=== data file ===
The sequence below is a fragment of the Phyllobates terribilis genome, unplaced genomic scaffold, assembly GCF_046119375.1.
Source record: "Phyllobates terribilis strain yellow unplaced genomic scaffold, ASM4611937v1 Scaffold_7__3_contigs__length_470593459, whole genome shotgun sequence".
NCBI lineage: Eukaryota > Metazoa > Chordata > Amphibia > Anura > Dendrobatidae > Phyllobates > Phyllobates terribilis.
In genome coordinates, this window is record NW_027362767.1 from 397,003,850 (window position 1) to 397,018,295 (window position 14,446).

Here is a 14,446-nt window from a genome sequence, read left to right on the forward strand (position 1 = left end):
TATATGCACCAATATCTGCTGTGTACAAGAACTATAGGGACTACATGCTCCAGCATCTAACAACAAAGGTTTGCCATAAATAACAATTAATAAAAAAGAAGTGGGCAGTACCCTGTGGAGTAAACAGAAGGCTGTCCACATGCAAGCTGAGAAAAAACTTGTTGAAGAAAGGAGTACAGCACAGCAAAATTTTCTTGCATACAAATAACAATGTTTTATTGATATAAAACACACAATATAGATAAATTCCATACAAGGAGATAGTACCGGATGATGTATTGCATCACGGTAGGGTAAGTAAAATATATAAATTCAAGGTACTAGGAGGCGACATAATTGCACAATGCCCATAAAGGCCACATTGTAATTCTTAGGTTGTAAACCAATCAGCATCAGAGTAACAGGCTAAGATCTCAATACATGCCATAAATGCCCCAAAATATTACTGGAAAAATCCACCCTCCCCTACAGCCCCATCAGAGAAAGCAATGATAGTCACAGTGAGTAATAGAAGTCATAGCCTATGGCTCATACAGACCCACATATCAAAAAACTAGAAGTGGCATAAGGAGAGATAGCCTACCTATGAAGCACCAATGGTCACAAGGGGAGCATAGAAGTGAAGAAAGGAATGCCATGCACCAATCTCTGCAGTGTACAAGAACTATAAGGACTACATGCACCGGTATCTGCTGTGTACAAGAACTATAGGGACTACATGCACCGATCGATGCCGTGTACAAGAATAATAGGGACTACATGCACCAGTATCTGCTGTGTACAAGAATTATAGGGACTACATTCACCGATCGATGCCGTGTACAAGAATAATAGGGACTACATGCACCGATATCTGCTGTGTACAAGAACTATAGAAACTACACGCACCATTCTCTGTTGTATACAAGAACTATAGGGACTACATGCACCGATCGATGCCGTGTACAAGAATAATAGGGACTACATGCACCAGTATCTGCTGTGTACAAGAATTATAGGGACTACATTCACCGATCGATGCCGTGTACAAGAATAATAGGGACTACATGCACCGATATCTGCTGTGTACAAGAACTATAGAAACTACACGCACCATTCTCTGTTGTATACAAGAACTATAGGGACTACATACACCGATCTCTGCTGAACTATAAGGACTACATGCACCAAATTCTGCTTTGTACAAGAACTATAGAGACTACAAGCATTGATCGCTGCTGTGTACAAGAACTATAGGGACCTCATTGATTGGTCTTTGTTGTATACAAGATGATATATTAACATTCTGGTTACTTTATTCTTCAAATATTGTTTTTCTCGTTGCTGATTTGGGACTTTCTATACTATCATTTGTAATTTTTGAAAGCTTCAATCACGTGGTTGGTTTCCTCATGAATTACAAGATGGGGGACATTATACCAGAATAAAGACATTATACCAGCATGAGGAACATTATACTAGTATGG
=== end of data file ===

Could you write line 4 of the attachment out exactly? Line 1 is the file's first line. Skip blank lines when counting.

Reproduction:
In genome coordinates, this window is record NW_027362767.1 from 397,003,850 (window position 1) to 397,018,295 (window position 14,446).